Elwro Desktop calculators (1)

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The purpose of this page is to show only units which I have. Units which I don't have are covered in Elwro Desktop Calculators List.

Elwro manufactured these desktop calculators since 1970s. Early units were clones (some even using genuine parts!) of Busicom Japanese calculators. From simple 4-operation devices these calculators evolved to complex, scientific and in last models even programmable calculators, using not only western, but also Polish components.

WARNING: Technical parameters are parameters of the particular unit. These calculators were made in a hard times, when western components were not easily accessible. It means that some units may have modifications to use replacement components.

Elwro 105LN

Type Simple desktop
Display: VFD, Futaba DG10R
Keyboard: Mechanical switches.
Chip: Mostek MK6010
Display driver: Hybrid JRC IC-3552 or GC-003
Additional parts: Neon bulb power on indicator
Operations: +, -, /, *, decimal places set by rotary switch (0-4)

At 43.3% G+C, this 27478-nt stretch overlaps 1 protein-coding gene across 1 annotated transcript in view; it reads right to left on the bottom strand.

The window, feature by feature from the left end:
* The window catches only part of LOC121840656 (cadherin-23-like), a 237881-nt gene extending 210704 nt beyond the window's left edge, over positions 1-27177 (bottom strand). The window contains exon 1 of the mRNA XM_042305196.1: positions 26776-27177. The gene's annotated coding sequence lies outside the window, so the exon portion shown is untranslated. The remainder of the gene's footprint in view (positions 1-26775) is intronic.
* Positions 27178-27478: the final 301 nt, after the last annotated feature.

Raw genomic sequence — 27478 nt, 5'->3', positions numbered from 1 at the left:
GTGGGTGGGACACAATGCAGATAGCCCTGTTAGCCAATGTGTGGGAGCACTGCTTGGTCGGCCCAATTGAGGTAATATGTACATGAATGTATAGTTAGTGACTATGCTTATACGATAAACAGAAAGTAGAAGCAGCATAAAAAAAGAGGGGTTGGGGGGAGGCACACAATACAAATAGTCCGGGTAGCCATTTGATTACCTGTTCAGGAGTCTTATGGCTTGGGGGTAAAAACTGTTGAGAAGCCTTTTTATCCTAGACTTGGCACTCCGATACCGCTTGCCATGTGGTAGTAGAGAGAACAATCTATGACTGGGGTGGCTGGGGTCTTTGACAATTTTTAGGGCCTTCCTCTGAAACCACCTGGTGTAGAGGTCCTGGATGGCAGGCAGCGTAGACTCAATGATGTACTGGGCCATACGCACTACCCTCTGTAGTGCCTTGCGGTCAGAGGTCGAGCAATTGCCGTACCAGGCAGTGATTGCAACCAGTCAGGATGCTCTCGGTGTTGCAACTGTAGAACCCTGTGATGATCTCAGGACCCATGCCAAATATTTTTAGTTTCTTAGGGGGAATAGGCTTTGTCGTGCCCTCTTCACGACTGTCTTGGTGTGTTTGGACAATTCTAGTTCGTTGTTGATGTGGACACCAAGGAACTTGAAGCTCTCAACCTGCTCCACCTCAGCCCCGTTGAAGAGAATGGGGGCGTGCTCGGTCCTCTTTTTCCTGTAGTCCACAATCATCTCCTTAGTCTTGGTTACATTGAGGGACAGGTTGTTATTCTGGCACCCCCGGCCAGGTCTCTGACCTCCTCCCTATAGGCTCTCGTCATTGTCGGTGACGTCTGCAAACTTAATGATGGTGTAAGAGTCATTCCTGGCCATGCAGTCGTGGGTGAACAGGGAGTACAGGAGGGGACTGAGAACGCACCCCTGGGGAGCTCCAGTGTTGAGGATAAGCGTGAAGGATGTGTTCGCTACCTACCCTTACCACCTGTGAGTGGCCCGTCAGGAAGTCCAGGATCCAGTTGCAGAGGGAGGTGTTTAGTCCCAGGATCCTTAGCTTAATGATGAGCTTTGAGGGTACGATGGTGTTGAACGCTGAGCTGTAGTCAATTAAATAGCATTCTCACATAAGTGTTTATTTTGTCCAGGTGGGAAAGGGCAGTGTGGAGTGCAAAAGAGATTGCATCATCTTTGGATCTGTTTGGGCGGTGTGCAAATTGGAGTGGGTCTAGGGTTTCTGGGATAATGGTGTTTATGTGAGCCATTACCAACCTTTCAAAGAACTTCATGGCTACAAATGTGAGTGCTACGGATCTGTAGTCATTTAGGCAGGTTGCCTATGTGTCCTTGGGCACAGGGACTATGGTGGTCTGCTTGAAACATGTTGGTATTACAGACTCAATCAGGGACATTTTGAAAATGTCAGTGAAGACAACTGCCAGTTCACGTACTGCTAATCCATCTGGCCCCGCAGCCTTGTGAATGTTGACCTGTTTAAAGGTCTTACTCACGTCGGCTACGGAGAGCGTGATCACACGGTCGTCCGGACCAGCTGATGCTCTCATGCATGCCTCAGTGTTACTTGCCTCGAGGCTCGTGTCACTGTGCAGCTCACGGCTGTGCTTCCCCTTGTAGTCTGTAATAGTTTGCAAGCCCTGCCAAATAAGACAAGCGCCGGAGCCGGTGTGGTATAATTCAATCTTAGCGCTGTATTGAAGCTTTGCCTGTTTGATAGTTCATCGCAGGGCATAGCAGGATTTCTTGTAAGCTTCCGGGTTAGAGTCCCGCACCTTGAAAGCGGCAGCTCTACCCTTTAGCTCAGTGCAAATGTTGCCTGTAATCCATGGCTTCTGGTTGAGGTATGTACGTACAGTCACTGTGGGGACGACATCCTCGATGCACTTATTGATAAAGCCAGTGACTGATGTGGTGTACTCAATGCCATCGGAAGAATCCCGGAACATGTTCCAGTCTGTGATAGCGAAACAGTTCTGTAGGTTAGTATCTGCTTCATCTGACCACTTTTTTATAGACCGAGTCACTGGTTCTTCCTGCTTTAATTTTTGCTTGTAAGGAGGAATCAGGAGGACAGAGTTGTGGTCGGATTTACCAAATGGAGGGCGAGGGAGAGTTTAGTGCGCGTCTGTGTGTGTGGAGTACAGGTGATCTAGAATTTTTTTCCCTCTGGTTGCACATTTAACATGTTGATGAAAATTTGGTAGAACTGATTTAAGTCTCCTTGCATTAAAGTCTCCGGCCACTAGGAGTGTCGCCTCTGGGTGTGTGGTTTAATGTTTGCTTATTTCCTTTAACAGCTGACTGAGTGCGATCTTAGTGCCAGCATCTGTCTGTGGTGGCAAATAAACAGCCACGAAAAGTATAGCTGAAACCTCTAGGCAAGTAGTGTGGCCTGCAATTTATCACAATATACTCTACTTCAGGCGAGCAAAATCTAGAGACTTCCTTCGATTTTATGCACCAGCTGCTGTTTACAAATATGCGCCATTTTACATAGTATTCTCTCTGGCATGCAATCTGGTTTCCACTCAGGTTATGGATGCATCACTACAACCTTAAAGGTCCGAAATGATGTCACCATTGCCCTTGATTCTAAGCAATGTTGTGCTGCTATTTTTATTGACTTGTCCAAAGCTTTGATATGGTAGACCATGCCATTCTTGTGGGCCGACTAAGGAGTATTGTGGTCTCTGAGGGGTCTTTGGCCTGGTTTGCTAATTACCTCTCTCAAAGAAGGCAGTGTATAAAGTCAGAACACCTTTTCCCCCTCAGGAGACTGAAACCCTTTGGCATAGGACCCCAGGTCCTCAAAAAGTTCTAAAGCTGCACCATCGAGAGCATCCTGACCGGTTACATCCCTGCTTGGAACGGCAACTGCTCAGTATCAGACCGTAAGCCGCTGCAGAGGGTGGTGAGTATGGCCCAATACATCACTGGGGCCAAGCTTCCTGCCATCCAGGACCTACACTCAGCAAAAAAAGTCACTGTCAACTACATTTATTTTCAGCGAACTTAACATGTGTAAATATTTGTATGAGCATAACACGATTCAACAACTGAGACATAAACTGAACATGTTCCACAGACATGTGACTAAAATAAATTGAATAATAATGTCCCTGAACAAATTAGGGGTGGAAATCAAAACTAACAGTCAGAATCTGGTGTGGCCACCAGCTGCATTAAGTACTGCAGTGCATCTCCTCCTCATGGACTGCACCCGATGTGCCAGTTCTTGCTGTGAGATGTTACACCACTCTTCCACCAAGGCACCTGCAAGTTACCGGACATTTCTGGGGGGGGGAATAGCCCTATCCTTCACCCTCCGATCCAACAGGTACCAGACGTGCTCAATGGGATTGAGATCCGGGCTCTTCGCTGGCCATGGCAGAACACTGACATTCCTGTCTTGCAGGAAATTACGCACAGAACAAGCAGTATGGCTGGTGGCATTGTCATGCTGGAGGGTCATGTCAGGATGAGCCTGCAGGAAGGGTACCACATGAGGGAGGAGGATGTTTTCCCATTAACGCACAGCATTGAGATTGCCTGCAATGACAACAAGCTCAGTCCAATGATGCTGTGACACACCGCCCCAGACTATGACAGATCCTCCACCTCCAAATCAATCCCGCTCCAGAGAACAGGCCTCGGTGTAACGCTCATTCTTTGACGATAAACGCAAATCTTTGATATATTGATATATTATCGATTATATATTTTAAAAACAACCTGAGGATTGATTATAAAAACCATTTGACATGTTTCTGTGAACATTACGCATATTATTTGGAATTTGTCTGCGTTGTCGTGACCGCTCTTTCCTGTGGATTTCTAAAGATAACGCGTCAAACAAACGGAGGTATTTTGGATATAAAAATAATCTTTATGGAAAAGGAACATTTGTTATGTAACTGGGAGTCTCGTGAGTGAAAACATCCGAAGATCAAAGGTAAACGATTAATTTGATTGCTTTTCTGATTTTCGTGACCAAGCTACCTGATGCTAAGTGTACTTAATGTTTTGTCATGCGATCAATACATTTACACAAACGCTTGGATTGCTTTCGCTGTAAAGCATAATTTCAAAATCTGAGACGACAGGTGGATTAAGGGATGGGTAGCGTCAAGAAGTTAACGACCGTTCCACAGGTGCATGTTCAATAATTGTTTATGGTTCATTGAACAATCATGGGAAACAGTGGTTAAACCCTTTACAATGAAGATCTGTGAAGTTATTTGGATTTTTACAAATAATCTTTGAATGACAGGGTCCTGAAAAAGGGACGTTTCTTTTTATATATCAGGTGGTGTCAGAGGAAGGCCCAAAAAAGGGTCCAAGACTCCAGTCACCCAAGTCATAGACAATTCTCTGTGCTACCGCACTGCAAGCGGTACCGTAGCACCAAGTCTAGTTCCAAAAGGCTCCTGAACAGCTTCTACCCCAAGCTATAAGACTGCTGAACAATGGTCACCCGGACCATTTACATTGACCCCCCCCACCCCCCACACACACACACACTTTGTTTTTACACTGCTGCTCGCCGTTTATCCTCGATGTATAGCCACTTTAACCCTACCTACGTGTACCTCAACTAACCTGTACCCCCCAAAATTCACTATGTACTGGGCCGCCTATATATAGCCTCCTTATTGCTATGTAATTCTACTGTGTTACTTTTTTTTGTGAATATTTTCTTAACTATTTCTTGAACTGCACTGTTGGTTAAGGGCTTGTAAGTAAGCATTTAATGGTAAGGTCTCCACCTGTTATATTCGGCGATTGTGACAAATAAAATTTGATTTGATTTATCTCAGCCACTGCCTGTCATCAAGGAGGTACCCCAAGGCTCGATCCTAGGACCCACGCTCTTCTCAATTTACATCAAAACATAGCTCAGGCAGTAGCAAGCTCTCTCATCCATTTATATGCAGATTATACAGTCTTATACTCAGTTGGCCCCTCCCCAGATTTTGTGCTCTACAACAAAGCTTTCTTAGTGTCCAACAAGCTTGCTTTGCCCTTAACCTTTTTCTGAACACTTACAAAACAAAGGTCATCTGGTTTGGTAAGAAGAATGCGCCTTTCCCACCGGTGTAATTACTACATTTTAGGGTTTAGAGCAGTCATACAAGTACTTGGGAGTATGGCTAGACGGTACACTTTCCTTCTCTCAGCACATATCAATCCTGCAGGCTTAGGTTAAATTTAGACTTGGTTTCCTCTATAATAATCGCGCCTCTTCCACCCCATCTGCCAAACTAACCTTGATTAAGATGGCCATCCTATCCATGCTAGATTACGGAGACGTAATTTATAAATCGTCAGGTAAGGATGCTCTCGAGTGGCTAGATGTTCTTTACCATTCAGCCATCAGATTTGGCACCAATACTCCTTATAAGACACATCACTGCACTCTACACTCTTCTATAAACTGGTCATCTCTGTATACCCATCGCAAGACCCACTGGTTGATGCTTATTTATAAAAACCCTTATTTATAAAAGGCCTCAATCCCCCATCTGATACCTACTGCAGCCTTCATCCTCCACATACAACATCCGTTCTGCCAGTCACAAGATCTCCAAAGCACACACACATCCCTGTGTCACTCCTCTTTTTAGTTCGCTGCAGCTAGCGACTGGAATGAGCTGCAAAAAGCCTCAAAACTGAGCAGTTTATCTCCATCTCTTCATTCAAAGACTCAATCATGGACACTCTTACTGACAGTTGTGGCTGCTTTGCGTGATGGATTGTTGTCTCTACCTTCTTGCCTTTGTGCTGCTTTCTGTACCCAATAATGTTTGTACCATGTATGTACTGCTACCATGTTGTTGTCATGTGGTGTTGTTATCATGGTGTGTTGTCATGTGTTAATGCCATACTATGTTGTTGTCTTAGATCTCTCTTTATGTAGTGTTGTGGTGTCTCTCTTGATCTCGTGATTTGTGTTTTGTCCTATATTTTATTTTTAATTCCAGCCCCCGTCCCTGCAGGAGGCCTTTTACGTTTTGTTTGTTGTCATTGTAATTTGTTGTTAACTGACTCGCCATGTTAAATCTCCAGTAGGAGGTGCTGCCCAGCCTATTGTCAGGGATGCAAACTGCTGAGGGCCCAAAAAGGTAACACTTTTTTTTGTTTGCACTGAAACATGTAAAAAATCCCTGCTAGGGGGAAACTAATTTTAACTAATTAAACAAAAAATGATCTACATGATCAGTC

Second calculator built in Elwro based on Japanese Busicom products, first widely manufactured. Some units used Japanese hybrid VFD drivers, some Polish ones. They were made with Futaba VFD tubes and probably Japanese cases, as they have English markings about high voltage inside. Not buggy, division by zero displays all zeros and can be cleared with C key. Turning on is realised by lever, spring released display cover and turns power on.
Unit 1:
Cover opened Cover closed Display
Rear plate. Casing with English text Digits
Polish hybrid circuits another view Polish mains transformer

Unit 2:

Closed with handle slided off Front sticker Still English text, strange "Approved" mark
Rear sticker Keyboard Error after division by 0.
Inside: general view Keyboard: Made in Japan Chip
VFD driver Resistors and capacitors Power supply - Japanese transformer
VFD tubes Tube detail Mainboard solder side.

This is an unknown unit from military office. Probably it's a 105LN, but its front is modified - it has a front glass, not cover, the plastic is fixed using the white polymer, the same as used to mount smaller window in other units. It also has no power lamp. Instead of a typical cover-based power switch, here the slider is used like in later units. The plastic case is made to fit it as the switch is a bit wider than hole in 105LN. Inside, we have Japanese PCB, chip in an old socket and white hybrid circuits without markings, as well as Polish power transistor in supply circuit. Probably a high-crisis unit made when there was a need to make certain number of calculators by all cost, or 1980s rework of a damaged unit (using Elwro's plastic to fix window suggests Elwro's workshop).